pntd-0000269-g004: Protein Families in the Adult Intestine from A. suum, H. contortus, and C. elegans.In total, 5,587 intestinal protein families (IntFam) were built from the complete set of 9,918 translated intestinal genes sampled from the three species. Forty-one percent of all the intestinal genes were grouped into 910 multiple-species IntFam groups; 2,024 genes, including 752 from A. suum, 455 from H. contortus, and 817 from C. elegans, were found in a group of 241 families (IntFam-241) containing members from all three intestines. The IntFam-241 families likely represent an ancestral intestinal transcriptome involved in core cellular and physiological intestinal functions common to the investigated species or even to Nematoda, they are thus referred as the “core” IntFam-241 group.

Mentions: To compare the intestinal transcriptomes of A. suum, H. contortus, and C. elegans in a single analysis, we built protein families from the complete set of 9,918 translated intestinal genes combined from the three nematodes. A total of 5,587 intestinal protein families (IntFam) were identified conservatively based on sequence similarities by MCL clustering [31] (Figure 4). Proteins assigned into the same protein family contain putative homologous or orthologous matches among the three species. Both diversification and conservation of the intestinal transcriptomes was obvious at the protein family level in this 3-species comparison. A total of 59% of all the sampled intestinal genes were members of the protein families containing proteins from only one nematode (Figure 4). Although the assignments for many of these single-species families are likely to change when more complete intestinal gene repertories become available, this group includes the genes contributing to the unique intestinal features in each species. The remaining 41% of the intestinal genes formed 910 multi-species protein families; they are conserved in the intestine of at least two nematodes. Among these multi-species families, 241 had members from all three species, accounting for ∼20% of all the intestinal genes under investigation (Figure 4). Given the differences in life styles and feeding patterns among the three nematodes, we propose that these 241 intestinal protein families represent an ancestral intestinal transcriptome involved in core cellular and physiological intestinal functions common to the investigated species or even across the Nematoda. Therefore, we referred to them as the “core” IntFam-241 group.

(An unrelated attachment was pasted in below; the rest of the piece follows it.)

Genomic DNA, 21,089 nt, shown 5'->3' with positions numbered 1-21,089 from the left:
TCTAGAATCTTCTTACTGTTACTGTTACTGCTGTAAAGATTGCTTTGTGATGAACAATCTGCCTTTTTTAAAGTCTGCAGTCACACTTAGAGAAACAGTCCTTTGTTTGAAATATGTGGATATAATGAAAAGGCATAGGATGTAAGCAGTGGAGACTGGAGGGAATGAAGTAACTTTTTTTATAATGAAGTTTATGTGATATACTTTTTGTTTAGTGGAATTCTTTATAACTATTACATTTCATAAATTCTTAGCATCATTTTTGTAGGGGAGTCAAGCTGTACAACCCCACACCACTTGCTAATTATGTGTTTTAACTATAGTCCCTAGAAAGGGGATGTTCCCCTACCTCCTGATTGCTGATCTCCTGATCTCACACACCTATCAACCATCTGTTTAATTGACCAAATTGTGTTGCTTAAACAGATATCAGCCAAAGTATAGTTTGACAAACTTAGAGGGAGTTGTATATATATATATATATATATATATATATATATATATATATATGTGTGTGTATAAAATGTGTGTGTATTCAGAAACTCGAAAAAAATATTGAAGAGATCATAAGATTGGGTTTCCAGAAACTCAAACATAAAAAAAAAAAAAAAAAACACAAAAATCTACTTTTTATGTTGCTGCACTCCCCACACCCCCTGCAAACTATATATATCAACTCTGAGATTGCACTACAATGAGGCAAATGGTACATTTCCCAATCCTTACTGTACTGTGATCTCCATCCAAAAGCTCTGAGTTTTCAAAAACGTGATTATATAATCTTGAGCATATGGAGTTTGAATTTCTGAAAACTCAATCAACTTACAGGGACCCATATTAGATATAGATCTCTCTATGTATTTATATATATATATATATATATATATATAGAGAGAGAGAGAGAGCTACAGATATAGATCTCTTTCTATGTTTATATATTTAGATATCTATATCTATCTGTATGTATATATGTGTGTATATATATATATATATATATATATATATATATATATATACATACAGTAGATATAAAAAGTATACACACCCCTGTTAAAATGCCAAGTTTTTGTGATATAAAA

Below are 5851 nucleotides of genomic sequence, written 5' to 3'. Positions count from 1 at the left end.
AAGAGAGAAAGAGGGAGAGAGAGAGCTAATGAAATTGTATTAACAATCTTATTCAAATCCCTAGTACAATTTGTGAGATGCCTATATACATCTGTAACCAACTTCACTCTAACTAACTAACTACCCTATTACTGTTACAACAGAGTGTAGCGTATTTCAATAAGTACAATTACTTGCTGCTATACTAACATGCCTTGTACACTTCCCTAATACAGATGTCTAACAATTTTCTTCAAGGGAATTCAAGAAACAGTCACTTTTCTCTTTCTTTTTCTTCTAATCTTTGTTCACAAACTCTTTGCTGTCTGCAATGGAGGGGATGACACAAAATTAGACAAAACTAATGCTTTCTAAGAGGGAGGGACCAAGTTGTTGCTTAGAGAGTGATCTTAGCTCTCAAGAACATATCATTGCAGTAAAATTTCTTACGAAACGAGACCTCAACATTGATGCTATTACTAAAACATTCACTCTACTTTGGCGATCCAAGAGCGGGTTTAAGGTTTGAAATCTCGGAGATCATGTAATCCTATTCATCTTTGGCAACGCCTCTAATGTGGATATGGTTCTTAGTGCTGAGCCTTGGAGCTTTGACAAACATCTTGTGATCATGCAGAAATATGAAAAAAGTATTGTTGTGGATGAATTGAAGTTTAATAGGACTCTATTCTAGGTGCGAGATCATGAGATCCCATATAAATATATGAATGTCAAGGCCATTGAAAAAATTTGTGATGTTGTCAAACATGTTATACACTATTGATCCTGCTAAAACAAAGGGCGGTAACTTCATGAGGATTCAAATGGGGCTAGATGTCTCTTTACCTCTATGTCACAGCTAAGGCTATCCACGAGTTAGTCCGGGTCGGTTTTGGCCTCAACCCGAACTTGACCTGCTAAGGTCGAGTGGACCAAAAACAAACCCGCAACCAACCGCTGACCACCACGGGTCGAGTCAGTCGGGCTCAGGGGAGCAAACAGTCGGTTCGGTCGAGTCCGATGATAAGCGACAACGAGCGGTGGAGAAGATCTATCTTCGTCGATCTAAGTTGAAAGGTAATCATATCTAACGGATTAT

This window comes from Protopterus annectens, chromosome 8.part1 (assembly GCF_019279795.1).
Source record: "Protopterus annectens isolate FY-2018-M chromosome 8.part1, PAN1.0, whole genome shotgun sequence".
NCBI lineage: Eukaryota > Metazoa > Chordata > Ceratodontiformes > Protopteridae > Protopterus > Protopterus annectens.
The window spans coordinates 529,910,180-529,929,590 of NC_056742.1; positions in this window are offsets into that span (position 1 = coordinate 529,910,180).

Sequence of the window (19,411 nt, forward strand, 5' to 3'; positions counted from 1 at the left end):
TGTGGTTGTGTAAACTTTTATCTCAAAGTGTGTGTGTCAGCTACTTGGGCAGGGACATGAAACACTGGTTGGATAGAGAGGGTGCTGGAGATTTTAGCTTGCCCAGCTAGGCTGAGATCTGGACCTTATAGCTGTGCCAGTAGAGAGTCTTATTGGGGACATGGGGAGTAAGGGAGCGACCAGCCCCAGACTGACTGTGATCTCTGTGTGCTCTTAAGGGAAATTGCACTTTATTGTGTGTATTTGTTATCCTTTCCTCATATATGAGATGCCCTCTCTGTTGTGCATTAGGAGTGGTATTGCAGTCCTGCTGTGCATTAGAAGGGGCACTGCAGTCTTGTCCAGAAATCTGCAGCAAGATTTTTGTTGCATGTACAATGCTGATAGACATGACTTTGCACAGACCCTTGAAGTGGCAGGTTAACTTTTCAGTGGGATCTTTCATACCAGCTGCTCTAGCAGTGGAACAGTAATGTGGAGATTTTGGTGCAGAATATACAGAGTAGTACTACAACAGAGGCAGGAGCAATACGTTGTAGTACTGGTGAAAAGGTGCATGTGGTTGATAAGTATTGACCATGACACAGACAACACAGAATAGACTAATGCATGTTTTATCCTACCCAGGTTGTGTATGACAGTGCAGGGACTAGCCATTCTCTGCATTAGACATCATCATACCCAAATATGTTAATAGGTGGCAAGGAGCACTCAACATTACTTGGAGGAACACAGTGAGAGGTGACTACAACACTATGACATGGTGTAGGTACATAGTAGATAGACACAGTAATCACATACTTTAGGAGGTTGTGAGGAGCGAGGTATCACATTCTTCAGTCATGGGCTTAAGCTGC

Intestinal transcriptomes of nematodes: comparison of the parasites Ascaris suum and Haemonchus contortus with the free-living Caenorhabditis elegans.

Yin Y, Martin J, Abubucker S, Scott AL, McCarter JP, Wilson RK, Jasmer DP, Mitreva M - PLoS Negl Trop Dis (2008)

Protein Families in the Adult Intestine from A. suum, H. contortus, and C. elegans.In total, 5,587 intestinal protein families (IntFam) were built from the complete set of 9,918 translated intestinal genes sampled from the three species. Forty-one percent of all the intestinal genes were grouped into 910 multiple-species IntFam groups; 2,024 genes, including 752 from A. suum, 455 from H. contortus, and 817 from C. elegans, were found in a group of 241 families (IntFam-241) containing members from all three intestines. The IntFam-241 families likely represent an ancestral intestinal transcriptome involved in core cellular and physiological intestinal functions common to the investigated species or even to Nematoda, they are thus referred as the “core” IntFam-241 group.
© Copyright Policy
Related In: Results  -  Collection

Show All Figures
getmorefigures.php?uid=PMC2483350&req=5

pntd-0000269-g004: Protein Families in the Adult Intestine from A. suum, H. contortus, and C. elegans.In total, 5,587 intestinal protein families (IntFam) were built from the complete set of 9,918 translated intestinal genes sampled from the three species. Forty-one percent of all the intestinal genes were grouped into 910 multiple-species IntFam groups; 2,024 genes, including 752 from A. suum, 455 from H. contortus, and 817 from C. elegans, were found in a group of 241 families (IntFam-241) containing members from all three intestines. The IntFam-241 families likely represent an ancestral intestinal transcriptome involved in core cellular and physiological intestinal functions common to the investigated species or even to Nematoda, they are thus referred as the “core” IntFam-241 group.